“It was due to a recovery shake I took that didn’t go down well during Ramadan,” Kökcü told Voetbal International. “I couldn’t get to sleep, which caused a lot of anxiety. [Slot] was one of the few who knew about it. He is more than a trainer, and understands exactly how to deal with people. That’s why I cried when I hugged him after the championship game.”

Last season, Feyenoord secured the KNVB Cup and finished second behind PSV, despite losing only two matches. Slot’s players always attracted plenty of attention from domestic and European rivals, but the biggest clubs were keeping a close eye on the man who’d masterminded their success instead.


“It’s not easy to step into Klopp’s shoes, but somebody has to do it”

It was March 3, and Slot was fielding questions from the press after Feyenoord battled to a 2-2 draw at PSV. A journalist from German publication Kicker asked Slot what he thought about being on Bayern Munich’s shortlist to replace Thomas Tuchel, and whether he’d be keen to move to the Bundesliga. Instead of an answer, he received the usual, a charming, polite retort of no comment mixed with commitment to Feyenoord. “Yeah, he’s a clever guy,” Perez says. “He knows how to play the media.”

Slot’s become more comfortable with such questions, having faced them for the past couple of seasons. He’s had admirers in the Premier League before Liverpool came knocking. Leeds were keen on him to replace Jesse Marsch, but Slot wanted to stay at Feyenoord.

“It was a compliment a club like Leeds was interested, but we are doing something great with Feyenoord,” Slot said at the time. “There is no disappointment. It’s certainly not a punishment to stay here.” Crystal Palace were also reportedly keen on him when they dismissed Patrick Vieira but it was Tottenham Hotspur who at one stage looked like they were going to tempt him to the Premier League.

That was in March 2023, and Tottenham had identified Slot as a target to replace the sacked Antonio Conte. They were also keen on recruiting Feyenoord’s general manager, Dennis te Kloese, but both rejected approaches. “I have heard a lot about the interest of other clubs in me,” Slot said. “I am grateful for the appreciation that expresses this, but my wish is to stay at Feyenoord and continue to build on the foundation laid over the past two seasons.”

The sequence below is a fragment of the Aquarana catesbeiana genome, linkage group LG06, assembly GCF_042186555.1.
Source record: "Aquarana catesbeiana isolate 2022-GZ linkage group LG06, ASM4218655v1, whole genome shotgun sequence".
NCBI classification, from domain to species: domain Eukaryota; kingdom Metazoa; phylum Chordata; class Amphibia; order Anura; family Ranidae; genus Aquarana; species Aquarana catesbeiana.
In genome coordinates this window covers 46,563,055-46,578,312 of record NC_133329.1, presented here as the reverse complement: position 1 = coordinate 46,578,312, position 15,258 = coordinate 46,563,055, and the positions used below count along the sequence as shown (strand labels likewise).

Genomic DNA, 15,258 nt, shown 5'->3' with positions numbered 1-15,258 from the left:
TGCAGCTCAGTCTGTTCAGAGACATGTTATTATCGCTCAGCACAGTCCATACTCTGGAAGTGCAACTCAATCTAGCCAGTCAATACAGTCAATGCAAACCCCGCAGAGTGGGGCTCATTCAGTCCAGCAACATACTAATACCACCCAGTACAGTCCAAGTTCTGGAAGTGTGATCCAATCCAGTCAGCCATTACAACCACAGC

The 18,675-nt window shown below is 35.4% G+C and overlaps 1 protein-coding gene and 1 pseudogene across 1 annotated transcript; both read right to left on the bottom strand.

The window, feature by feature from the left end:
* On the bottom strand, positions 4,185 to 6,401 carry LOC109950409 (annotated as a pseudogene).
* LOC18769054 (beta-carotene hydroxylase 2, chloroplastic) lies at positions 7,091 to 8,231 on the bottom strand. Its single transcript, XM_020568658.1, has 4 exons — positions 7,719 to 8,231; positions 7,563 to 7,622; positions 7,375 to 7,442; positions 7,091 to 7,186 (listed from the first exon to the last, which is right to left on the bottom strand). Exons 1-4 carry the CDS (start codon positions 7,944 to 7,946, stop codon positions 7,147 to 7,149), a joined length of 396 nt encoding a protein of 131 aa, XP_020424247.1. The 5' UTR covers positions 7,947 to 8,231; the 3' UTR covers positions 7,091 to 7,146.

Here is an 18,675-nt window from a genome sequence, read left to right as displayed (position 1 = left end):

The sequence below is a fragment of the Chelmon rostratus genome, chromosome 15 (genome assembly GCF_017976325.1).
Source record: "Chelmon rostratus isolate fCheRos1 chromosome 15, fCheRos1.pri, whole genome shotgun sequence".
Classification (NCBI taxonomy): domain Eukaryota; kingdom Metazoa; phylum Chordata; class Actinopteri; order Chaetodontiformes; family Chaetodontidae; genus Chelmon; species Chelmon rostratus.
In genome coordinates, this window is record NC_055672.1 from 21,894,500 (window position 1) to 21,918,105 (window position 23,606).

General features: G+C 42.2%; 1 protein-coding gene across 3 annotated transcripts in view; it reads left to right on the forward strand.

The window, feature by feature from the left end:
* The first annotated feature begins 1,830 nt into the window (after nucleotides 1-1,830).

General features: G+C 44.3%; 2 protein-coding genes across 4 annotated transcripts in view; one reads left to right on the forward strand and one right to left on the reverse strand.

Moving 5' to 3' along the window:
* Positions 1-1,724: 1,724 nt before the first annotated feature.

Slot signed a new contract tying him to Feyenoord through to the summer of 2026, but when Klopp announced he was leaving Liverpool and the Reds’ interest in Slot became clear, he felt it was the right move.

“It’s no secret I want to go to Liverpool,” Slot told ESPN Netherlands on April 25. “The clubs are negotiating. We have to wait until an agreement is reached, but I have every confidence in that.”

Liverpool’s CEO of football Michael Edwards and incoming sporting director Richard Hughes saw it as a perfect fit: Slot played attacking football, was popular with his players, was comfortable using data to aid performance, connected well with Feyenoord’s fans, managed to improve existing players and worked well to a budget. He also communicated with his players at Feyenoord in English.

“I think he’s got a philosophy similar to the philosophy of Liverpool,” Vlaar says.

Having officially started as head coach Saturday, Slot joins Liverpool along with his assistant Sipke Hulshoff, head of performance Ruben Peeters and analyst Etienne Reijnen. “How he builds the staff around him will be essential to success,” a source told ESPN.

How will Slot handle the spotlight and pressure as he becomes the 10th Dutch manager to take charge of a Premier League team? “The Premier League is a different ball game, and you have big clubs with a lot of news outlets,” Boussaboun says. “Yeah, it’s like going from Feyenoord to not 2.0 Feyenoord, but 5.0 Feyenoord. And the scrutiny is much different over there.”

Even before he arrived, Liverpool legends were questioning the appointment, with Jamie Carragher in his Daily Telegraph column calling it “intriguing rather than exciting,” and a gamble.

“Slot would be an appointment made with the head rather than the heart,” he wrote. “Klopp’s appeal was to the head and heart. When Klopp joined in 2015 supporters were grateful he chose the club when he could have waited for any in the world. If Slot arrives, he will be grateful Liverpool chose him and will need to justify the selection.”

When Slot joined Feyenoord, in his opening address to the press, he made clear what he stood for.

“Wherever you work in football, there is pressure everywhere and you have to perform everywhere,” Slot said. “You have tension everywhere: will you get enough time? I understand better than anyone that people expect us to play a certain type of football and for players to develop, but the most important thing is you win matches with Feyenoord. If that doesn’t happen for too long, you know what could happen.”

Substitute Feyenoord for Liverpool and you can imagine him delivering a similar message when he is unveiled at Anfield.

“He will manage the pressure well,” Perez says. “It’s not easy to step into Klopp’s shoes, but somebody has to do it. He will need some time to get adjusted to the fact every three, or four days you have a big match where you get pushed to the limit all the time — even against the smaller teams in Holland it’s a little bit different.

“That’s going to be a challenge. Working with a squad of 25 very good players is another challenge. But he can do it.”